Nemo Hornet 2P
Packaged weight: 2 lbs. 6 oz.
Floor area: 27.5 sq. ft.
Capacities: 1P, 2P
What we like: Two doors and vestibules at an impressively low weight.
What we don’t: Cramped for two (we consider it ideal for solo backpackers).
See the Nemo Hornet 2P
Nemo is a leader in the lightweight backpacking tent market, and their Hornet stands out for its two-door-and-vestibule layout in an ultralight package. Through a summer of testing, the two-person Hornet treated us well and proved to be a highly capable and weather-worthy UL design at a competitive price. However, the heavily tapered interior and aggressively sloped walls did push the limits for us on interior comfort, making it ideal for single backpackers but fairly cramped for two. Below we outline our experiences with the Nemo Hornet. To see how it stacks up to the competition, see our article on the best backpacking tents.
Editor’s note: Nemo has updated the Hornet since our test, with notable changes including a lighter weight, slight decreases in floor area, vestibule space, and peak height, and the addition of Nemo’s “Flybar” pole clips to boost room at the head end of the tent. We’ve outlined these changes where applicable in the text below.
Table of Contents
- Livability and Interior Space
- Weight and Packed Size
- Build Quality and Durability
- Weather Protection and Ventilation
- Vestibules and Storage
- Set up and Take Down
- What We Like/What We Don't
- Comparison Table
- The Competition
With 27.5 square feet of floor space, the Nemo Hornet 2P is similar on paper to most other ultralight two-person tents and can accommodate a pair of 20-inch-wide sleeping pads. For reference, other leading UL designs including Big Agnes’ Tiger Wall UL2 (28 sq. ft.), Fly Creek HV UL2 (28 sq. ft.), REI’s Quarter Dome SL 2 (28.7 sq. ft.), and Sea to Summit’s new Alto TR2 (27 sq. ft.) boast similar specs. And we appreciate that Nemo retained two doors and two vestibules, which makes it easy for each person to enter and leave without tripping over their tent mate (a big complaint we have with the single-door Fly Creek).
That said, there is very little extra room along each side of the Hornet, and we found the tent to be a fairly tight fit for two. The leading cause is the asymmetric layout, which is wider at the head end and tapers heavily downward starting at about the waist (for reference, the head end is 51 in. wide while the foot end is 43 in.). Another issue is that the Hornet has a clear “peak” (39 in.) with walls that aggressively slope downward, which makes it hard for two to sit up at the same time. It’s worth noting that Nemo recently added “FlyBar” pole clips—essentially two mini ridge poles at the head and foot end of the tent—to boost headroom, but we still consider the Hornet 2P ideal for single backpackers.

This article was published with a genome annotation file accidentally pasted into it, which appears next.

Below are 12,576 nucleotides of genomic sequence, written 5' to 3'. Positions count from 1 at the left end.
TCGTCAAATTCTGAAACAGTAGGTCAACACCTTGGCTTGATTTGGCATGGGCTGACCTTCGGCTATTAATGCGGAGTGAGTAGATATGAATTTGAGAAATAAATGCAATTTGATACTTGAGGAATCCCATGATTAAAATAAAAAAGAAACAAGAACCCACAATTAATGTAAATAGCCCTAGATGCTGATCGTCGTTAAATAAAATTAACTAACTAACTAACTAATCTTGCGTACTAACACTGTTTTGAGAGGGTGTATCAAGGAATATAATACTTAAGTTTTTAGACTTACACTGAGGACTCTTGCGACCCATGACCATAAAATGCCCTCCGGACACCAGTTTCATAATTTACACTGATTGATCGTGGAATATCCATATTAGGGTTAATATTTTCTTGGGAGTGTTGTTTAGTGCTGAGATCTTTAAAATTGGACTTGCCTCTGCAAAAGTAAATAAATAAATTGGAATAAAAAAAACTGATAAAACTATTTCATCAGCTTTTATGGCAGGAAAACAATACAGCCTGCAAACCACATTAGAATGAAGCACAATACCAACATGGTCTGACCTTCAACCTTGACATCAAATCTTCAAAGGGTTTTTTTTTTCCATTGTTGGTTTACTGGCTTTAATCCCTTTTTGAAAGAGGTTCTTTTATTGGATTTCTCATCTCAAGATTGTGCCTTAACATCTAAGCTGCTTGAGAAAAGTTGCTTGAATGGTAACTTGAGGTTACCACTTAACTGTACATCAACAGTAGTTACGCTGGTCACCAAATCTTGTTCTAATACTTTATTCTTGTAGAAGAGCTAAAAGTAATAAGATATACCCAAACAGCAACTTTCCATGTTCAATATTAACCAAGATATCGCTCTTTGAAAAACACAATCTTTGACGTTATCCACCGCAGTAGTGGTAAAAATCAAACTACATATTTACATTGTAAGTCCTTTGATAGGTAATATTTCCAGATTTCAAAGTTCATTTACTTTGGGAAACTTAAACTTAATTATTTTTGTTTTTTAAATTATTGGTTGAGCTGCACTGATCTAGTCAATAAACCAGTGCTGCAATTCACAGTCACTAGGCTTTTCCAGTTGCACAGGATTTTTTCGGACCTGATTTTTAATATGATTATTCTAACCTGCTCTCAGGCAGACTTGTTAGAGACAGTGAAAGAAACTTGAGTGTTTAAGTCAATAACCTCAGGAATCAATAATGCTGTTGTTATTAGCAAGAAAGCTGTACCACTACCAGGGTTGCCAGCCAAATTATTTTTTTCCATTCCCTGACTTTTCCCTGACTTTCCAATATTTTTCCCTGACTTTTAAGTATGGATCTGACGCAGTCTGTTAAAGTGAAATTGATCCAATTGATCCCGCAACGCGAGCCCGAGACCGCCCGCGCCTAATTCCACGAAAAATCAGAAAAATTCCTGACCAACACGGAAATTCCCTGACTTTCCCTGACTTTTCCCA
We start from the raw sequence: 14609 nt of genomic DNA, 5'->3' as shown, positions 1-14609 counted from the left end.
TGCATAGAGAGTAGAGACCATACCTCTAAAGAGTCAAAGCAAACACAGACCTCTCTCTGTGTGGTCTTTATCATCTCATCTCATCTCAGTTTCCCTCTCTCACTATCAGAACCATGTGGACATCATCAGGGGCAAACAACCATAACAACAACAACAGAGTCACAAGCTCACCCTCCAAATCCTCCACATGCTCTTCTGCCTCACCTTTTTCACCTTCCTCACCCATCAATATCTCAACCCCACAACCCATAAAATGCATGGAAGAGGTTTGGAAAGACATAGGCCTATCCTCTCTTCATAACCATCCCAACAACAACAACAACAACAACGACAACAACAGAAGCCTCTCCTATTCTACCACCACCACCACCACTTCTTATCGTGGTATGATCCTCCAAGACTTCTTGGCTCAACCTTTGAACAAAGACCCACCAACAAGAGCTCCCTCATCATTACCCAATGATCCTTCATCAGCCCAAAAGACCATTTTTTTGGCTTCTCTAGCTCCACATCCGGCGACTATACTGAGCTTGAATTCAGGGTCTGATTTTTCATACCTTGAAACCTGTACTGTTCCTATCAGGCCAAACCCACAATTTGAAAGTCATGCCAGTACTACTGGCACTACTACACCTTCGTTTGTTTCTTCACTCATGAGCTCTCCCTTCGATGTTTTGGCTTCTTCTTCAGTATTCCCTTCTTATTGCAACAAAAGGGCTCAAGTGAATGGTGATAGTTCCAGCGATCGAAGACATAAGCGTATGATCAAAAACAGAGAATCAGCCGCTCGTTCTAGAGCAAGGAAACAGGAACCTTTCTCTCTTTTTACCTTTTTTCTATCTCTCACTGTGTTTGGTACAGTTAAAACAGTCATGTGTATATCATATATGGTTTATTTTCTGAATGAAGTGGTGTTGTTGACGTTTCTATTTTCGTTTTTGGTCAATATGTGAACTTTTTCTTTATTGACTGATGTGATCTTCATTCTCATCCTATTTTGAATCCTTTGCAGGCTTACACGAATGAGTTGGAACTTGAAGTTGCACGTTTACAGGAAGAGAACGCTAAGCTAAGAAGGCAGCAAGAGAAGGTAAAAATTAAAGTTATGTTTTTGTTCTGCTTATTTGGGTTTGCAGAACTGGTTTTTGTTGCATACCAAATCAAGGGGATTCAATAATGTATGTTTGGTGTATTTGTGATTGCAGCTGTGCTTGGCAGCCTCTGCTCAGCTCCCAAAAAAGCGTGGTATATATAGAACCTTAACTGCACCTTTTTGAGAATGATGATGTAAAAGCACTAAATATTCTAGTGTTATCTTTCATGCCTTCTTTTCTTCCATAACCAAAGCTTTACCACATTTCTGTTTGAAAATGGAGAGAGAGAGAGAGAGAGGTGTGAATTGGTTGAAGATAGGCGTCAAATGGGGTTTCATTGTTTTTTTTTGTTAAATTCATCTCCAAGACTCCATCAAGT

With a packaged weight of 2 pounds 6 ounces, the Nemo Hornet 2P undoubtedly delivers as an ultralight tent. For reference, it’s in esteemed company among the likes of the Big Agnes Tiger Wall UL2 (2 lbs. 8 oz.), Fly Creek HV UL2 (2 lbs. 4 oz.), Tarptent Double Rainbow (2 lbs. 10 oz.), and REI Flash Air 2 (2 lbs. 8 oz.). It also packs down super small (compressed size measures 19.5 x 5.5 in.) and takes up minimal space in a pack. As with all ultralight and fastpacking gear, however, it’s worth pointing out that in order to reduce the weight, Nemo did make some considerable compromises in interior space and durability (more on the latter below). Those focused on moving quickly over long distances might not mind these tradeoffs, but it’s nevertheless an important balance to consider.
Durability is a common concession in ultralight gear, and the Nemo Hornet is no exception. For starters, the fly is 10-denier (D) nylon ripstop, which is thin even by UL standards. And the floor—which is always the biggest concern given its regular contact with rocky and rough ground—is a delicate 15D (we recommend purchasing the 68D footprint separately). Finally, the tent canopy is comprised primarily of a lightweight “No-See-Um” mesh that allows for significant airflow and visibility through the upper tent, but you’ll want to take good care to avoid snags. To be fair, we haven’t put a hole or tear in the Hornet despite fairly demanding and consistent use, but we recommend exercising caution and always bringing along a repair kit just in case.